Rooftop solar, wind generation, battery storage, energy management systems—today’s grid features an array of distributed energy resources (DER), many with smart capabilities and two-way communication built in. These resources connect to distribution systems that are also increasingly smart and interconnected.

Those features help make possible the efficient operation of an increasingly complex system. Unfortunately, they also increase the vulnerability of the grid and co-op systems to cyber attacks by expanding what security experts refer to as “the attack surface.”

This surface encompasses all the points where someone intending to disrupt the system could find their way in. Many smart DER devices have Wi-Fi connections to allow remote firmware upgrades, which could provide an opportunity for a hacker to deploy malicious software that could infect the co-op’s local area network.

“This is a relevant risk for any device a cooperative connects to sensitive networks that can receive firmware updates pushed from the manufacturer,” says George Walker, a technical research analyst with NRECA’s Business and Technology Strategies (BTS) unit.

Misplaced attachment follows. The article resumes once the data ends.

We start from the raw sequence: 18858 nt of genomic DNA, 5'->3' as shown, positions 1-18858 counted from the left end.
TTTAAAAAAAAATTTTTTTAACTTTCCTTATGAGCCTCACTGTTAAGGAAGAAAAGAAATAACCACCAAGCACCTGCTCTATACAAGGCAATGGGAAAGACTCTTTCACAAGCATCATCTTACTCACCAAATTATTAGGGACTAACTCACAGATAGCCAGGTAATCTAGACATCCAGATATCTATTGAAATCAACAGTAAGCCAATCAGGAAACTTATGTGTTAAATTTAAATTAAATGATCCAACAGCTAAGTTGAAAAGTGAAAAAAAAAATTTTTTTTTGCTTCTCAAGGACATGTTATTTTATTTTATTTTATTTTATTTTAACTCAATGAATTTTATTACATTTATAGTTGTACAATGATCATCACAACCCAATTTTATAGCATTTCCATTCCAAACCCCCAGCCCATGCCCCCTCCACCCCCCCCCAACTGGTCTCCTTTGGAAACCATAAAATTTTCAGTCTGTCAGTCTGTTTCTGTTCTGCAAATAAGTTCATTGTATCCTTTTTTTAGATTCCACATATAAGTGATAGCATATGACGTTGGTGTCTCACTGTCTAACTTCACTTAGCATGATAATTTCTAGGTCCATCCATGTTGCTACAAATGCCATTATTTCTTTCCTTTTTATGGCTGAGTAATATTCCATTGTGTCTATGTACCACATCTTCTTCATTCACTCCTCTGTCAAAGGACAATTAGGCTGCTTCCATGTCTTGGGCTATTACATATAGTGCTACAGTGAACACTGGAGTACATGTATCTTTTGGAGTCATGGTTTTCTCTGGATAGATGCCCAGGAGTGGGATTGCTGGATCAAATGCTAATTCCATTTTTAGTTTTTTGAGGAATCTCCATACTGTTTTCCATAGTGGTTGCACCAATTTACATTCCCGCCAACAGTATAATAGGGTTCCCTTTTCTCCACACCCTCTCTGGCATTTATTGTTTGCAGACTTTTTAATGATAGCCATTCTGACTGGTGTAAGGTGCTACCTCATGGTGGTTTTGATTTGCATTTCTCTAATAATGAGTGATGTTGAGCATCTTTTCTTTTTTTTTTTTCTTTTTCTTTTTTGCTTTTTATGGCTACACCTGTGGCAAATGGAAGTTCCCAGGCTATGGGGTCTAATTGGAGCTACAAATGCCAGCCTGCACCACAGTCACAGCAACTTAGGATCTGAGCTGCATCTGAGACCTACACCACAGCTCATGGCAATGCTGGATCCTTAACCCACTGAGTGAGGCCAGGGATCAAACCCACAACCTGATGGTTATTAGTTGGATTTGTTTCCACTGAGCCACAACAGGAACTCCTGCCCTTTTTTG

Cynthia Hsu, NRECA’s cybersecurity program manager, says connected DER resources should be included in a co-op’s “defense in depth” cybersecurity plan, which minimizes access to key networks and keeps critical operational systems and devices behind firewalls.

“The best way to assess the risk is to do a security assessment,” she says. “Generally these are done as partnerships with a trusted vendor that brings in a specific skill set to challenge the systems and devices and identify vulnerabilities.”

Walker and Hsu agree that if properly managed, co-ops can strike the right balance between the benefits and the vulnerabilities associated with connected devices.

“Any automation we add increases the attack surface of our system somewhat,” Walker says. “But smart automation can also make our power system more resilient, and every day, co-ops across America are working really hard to make smart decisions about the trade-offs as far as automation is concerned.”